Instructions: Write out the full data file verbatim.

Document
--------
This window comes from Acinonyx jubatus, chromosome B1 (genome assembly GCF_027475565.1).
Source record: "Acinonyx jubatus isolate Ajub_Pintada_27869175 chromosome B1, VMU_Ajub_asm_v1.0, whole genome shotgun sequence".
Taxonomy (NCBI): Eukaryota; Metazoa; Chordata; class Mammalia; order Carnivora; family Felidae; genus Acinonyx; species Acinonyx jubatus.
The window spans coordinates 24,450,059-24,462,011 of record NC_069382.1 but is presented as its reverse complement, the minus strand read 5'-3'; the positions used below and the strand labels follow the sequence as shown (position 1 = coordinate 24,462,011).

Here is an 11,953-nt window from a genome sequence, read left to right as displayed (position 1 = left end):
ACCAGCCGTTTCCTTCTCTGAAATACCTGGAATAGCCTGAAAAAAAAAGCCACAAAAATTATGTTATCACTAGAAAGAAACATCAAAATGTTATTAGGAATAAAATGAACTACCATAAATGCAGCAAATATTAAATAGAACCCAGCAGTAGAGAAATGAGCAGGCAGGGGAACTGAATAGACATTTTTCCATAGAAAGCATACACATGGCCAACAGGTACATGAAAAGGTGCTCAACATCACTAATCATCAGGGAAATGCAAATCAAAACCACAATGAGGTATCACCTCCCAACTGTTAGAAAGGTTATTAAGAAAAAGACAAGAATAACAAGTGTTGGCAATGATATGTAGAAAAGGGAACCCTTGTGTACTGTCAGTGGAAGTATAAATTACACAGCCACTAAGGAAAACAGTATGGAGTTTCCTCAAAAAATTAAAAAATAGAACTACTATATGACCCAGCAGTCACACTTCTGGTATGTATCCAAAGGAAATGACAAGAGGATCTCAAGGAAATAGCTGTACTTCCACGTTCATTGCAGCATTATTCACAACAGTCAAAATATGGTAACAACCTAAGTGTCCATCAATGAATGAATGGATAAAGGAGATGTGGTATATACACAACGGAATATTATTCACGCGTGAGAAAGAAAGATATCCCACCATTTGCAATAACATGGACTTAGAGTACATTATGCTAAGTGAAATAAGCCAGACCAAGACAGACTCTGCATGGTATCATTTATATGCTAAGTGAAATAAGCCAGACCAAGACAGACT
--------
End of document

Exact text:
This window comes from Acinonyx jubatus, chromosome B1 (genome assembly GCF_027475565.1).
Source record: "Acinonyx jubatus isolate Ajub_Pintada_27869175 chromosome B1, VMU_Ajub_asm_v1.0, whole genome shotgun sequence".
Taxonomy (NCBI): Eukaryota; Metazoa; Chordata; class Mammalia; order Carnivora; family Felidae; genus Acinonyx; species Acinonyx jubatus.
The window spans coordinates 24,450,059-24,462,011 of record NC_069382.1 but is presented as its reverse complement, the minus strand read 5'-3'; the positions used below and the strand labels follow the sequence as shown (position 1 = coordinate 24,462,011).

Here is an 11,953-nt window from a genome sequence, read left to right as displayed (position 1 = left end):
ACCAGCCGTTTCCTTCTCTGAAATACCTGGAATAGCCTGAAAAAAAAAGCCACAAAAATTATGTTATCACTAGAAAGAAACATCAAAATGTTATTAGGAATAAAATGAACTACCATAAATGCAGCAAATATTAAATAGAACCCAGCAGTAGAGAAATGAGCAGGCAGGGGAACTGAATAGACATTTTTCCATAGAAAGCATACACATGGCCAACAGGTACATGAAAAGGTGCTCAACATCACTAATCATCAGGGAAATGCAAATCAAAACCACAATGAGGTATCACCTCCCAACTGTTAGAAAGGTTATTAAGAAAAAGACAAGAATAACAAGTGTTGGCAATGATATGTAGAAAAGGGAACCCTTGTGTACTGTCAGTGGAAGTATAAATTACACAGCCACTAAGGAAAACAGTATGGAGTTTCCTCAAAAAATTAAAAAATAGAACTACTATATGACCCAGCAGTCACACTTCTGGTATGTATCCAAAGGAAATGACAAGAGGATCTCAAGGAAATAGCTGTACTTCCACGTTCATTGCAGCATTATTCACAACAGTCAAAATATGGTAACAACCTAAGTGTCCATCAATGAATGAATGGATAAAGGAGATGTGGTATATACACAACGGAATATTATTCACGCGTGAGAAAGAAAGATATCCCACCATTTGCAATAACATGGACTTAGAGTACATTATGCTAAGTGAAATAAGCCAGACCAAGACAGACTCTGCATGGTATCATTTATATGCTAAGTGAAATAAGCCAGACCAAGACAGACT